As the coronavirus pandemic began to disrupt business activities in 2020, the Federal Government announced temporary changes to Australia Post’s Performance Standards that would have an big impact on the frequency of mail deliveries.
The announcement revealed that laws would be temporarily changed to allow Australia Post to deliver mail every second day in metropolitan areas instead of every business day — The changes would begin on the 21st April 2020 and end on the 30th June 2021.
In a statement, Minister for Communications, Cyber Safety and the Arts, the Hon Paul Fletcher, made these further announcements at the time:
- its required delivery time for regular intrastate letters will be extended to five days after the day of posting;
- it will be permitted to adjust its delivery frequency, in metropolitan areas only, from every business day to every second business day;
- it will have greater freedom in managing post offices while there is a pandemic, but will take all reasonable steps to keep outlets open.
At the time of the announcement, it was not known that the pandemic would extend into the middle of 2021 — so, an announcement stating that the reduced mail service would last for 14 months was a bit of a surprise to most customers.
In October I posted an item on my Facebook about mail services, and the response from my family and friends inspired me to create a ‘Postal Challenge’ to see how long letters would take to arrive if they were sent from Sydney.
Half way into the 14 month period of reduced mail service I created the ‘Postal Challenge’ and sent eight letters from a suburb north of Sydney, Brooklyn.
How long would the letters take to travel across Sydney and across Australia?
For simplicity of the challenge, ‘Day Zero’ was a Monday and was the day that the letters were sent from Brooklyn and Terrigal in NSW.
Six letters sent from the mail box located outside the post office in Brooklyn.
One letter sent from the mail box located outside the post office in Terrigal.
No letters arrived.
The first letter arrived at my personal post office box located at a suburban post office near Parramatta. Prior to the coronavirus pandemic changes this letter would have arrived overnight. This letter was sent on a Monday, and arrived on a Wednesday.
The second letter arrived at a home address in Bathurst. Four days to travel from Brooklyn to Bathurst. Pre-COVID-19 changes this letter would normally have taken three days to arrive.
Five days after being posted at Brooklyn on ‘Day Zero’, a letter arrived at my home address near Parramatta. In normal times, a letter that had to travel across Sydney would arrive the next day — this letter arrived five days after being posted. Complicating the delivery was the new arrangement allowing posties to deliver mail every second day in capital city areas.
This is a Saturday — There are no mail deliveries on this day of the week.
This is a Sunday — There are no mail deliveries on this day of the week.
A letter arrives in Adelaide after being sent from the Sydney suburb of Brooklyn. Letters sent from Sydney to Adelaide would normally take 3–4 days to be delivered. Thank you to ‘Radelaide’ friend Mikey Nicholson for allowing me to use his personal letter box for the ‘Postal Challenge.’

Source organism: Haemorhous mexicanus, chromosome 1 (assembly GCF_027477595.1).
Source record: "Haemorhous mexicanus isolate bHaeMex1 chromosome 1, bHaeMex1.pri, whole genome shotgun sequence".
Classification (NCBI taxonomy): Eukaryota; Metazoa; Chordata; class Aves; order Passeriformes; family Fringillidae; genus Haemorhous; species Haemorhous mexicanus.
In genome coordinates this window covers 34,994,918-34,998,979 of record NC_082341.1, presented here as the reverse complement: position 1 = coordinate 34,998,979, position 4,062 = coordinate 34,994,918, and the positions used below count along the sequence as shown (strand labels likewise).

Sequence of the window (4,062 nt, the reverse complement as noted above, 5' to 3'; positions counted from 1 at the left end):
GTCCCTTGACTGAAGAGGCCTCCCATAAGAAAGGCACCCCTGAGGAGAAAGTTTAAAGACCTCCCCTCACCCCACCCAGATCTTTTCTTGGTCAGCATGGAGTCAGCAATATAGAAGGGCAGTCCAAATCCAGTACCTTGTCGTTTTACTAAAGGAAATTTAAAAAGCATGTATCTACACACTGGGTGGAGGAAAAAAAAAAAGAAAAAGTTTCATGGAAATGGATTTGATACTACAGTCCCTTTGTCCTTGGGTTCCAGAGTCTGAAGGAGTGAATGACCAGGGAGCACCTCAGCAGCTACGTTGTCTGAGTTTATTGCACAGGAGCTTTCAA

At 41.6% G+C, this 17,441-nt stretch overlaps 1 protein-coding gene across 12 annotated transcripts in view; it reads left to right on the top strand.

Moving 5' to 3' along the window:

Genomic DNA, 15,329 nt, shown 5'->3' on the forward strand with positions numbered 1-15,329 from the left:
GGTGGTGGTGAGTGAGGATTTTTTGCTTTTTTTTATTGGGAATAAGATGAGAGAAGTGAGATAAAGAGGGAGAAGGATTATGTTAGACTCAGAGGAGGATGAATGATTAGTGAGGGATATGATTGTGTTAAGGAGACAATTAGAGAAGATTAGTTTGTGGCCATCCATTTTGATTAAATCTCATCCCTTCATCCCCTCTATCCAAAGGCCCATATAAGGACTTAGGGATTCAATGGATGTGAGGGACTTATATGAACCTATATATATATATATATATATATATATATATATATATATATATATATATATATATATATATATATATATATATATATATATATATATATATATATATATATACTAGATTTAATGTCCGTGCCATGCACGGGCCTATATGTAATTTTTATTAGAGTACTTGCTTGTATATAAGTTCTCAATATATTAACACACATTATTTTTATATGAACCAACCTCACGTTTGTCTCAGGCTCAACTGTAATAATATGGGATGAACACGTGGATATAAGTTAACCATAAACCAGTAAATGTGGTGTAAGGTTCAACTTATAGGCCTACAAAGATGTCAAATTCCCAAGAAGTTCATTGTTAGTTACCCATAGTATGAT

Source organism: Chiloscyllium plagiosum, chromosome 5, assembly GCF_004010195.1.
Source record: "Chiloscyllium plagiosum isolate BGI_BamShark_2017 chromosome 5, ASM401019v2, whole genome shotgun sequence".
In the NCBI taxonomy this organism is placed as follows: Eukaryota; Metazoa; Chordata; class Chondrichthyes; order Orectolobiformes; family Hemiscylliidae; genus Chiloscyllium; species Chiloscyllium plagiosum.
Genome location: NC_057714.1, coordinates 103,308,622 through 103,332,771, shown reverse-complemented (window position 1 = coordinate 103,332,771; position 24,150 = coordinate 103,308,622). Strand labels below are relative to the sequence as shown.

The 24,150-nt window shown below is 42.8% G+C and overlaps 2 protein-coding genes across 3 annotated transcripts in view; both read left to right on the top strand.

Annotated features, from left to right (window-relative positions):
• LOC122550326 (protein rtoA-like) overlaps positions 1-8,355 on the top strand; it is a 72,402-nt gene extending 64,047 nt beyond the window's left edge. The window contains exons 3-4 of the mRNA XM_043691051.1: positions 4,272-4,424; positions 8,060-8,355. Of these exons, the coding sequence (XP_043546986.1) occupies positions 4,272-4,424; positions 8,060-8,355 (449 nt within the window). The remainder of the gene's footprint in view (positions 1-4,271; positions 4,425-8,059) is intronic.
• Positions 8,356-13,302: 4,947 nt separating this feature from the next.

A letter arrives in Brisbane. Two letters have yet to arrive at houses in Melbourne and Sydney’s east.
Thursday 5th November 2020. A letter arrived in Melbourne. Sent from the Sydney suburb of Brooklyn. During normal times, this letter would have arrived three days after being sent. Thank you to my friend CrouchGJ for participating in the 2020 Postal Challenge.
The final letter arrived at my brother’s house — located not far from Sydney’s CBD. Before Australia Post had implemented their coronavirus pandemic workflow, a letter sent from one Sydney suburb to another would normally have arrived the next day. Instead, this letter, which was sent from Brooklyn on Monday 26th October, arrived on Friday 6th November! 11 days to travel about 50kms.
The Postal Challenge has revealed that Australia Post has strictly imposed their slower delivery times.
In response, Australia Post offered this updated statement on their website on Friday 6th November 2020:
Our business is adapting to the challenges presented by the pandemic, which means our normal practice of delivery has been impacted. As a result, we’re experiencing substantial delays in our network.
These delays are due to:
- a reduction in air freight capacity and passenger flights (which also carry our parcels)
- a significant increase in parcels volumes, many of which require manual sorting
- health and safety requirements in our network (such as social distancing through zoning, and dedicated shift start times to reduce cross-over of workers)
We know these delays are frustrating, and we’re doing everything we can to keep delivering as safely and quickly as possible.
Interestingly, after I started the Postal Challenge, I sent a letter to school friend in Perth, Julia Sawyer. The letter took 9 days to arrive from Sydney. And like the letters involved in the Postal Challenge, her letter was postmarked the day AFTER I mailed it. I wonder if Australia Post are now picking up the mail, and then not processing it with postmarks until the next day — possibly slowing-down the delivery process by one day.
At the time of our Postal Challenge, the disgraced boss of Australia Post resigned from her job.
In some positive news, Australia Post re-opened their main Sydney GPO post office in October 2020 after closing it on Thursday 9th April 2020. Closed for approximately 186 days.